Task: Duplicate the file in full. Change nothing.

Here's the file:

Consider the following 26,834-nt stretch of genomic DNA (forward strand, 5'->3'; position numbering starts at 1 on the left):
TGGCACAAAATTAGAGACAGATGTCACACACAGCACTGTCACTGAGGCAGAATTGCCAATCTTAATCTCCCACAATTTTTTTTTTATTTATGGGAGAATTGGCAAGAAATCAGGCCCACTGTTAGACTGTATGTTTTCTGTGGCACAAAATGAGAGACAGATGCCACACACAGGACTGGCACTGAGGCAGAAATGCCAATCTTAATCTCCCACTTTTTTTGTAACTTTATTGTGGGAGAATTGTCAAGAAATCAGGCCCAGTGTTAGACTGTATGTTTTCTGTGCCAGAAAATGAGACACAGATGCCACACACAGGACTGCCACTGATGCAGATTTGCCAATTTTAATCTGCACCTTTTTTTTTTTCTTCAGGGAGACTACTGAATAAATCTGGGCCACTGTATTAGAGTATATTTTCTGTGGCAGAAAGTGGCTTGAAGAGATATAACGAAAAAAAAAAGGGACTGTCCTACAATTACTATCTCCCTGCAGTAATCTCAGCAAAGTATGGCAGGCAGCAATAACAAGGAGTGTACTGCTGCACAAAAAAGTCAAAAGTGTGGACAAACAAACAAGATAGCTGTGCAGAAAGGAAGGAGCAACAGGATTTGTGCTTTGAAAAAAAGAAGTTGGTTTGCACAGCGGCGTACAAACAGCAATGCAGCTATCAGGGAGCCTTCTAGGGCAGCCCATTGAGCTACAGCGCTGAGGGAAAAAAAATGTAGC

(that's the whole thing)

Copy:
Consider the following 26,834-nt stretch of genomic DNA (forward strand, 5'->3'; position numbering starts at 1 on the left):
TGGCACAAAATTAGAGACAGATGTCACACACAGCACTGTCACTGAGGCAGAATTGCCAATCTTAATCTCCCACAATTTTTTTTTTATTTATGGGAGAATTGGCAAGAAATCAGGCCCACTGTTAGACTGTATGTTTTCTGTGGCACAAAATGAGAGACAGATGCCACACACAGGACTGGCACTGAGGCAGAAATGCCAATCTTAATCTCCCACTTTTTTTGTAACTTTATTGTGGGAGAATTGTCAAGAAATCAGGCCCAGTGTTAGACTGTATGTTTTCTGTGCCAGAAAATGAGACACAGATGCCACACACAGGACTGCCACTGATGCAGATTTGCCAATTTTAATCTGCACCTTTTTTTTTTTCTTCAGGGAGACTACTGAATAAATCTGGGCCACTGTATTAGAGTATATTTTCTGTGGCAGAAAGTGGCTTGAAGAGATATAACGAAAAAAAAAAGGGACTGTCCTACAATTACTATCTCCCTGCAGTAATCTCAGCAAAGTATGGCAGGCAGCAATAACAAGGAGTGTACTGCTGCACAAAAAAGTCAAAAGTGTGGACAAACAAACAAGATAGCTGTGCAGAAAGGAAGGAGCAACAGGATTTGTGCTTTGAAAAAAAGAAGTTGGTTTGCACAGCGGCGTACAAACAGCAATGCAGCTATCAGGGAGCCTTCTAGGGCAGCCCATTGAGCTACAGCGCTGAGGGAAAAAAAATGTAGC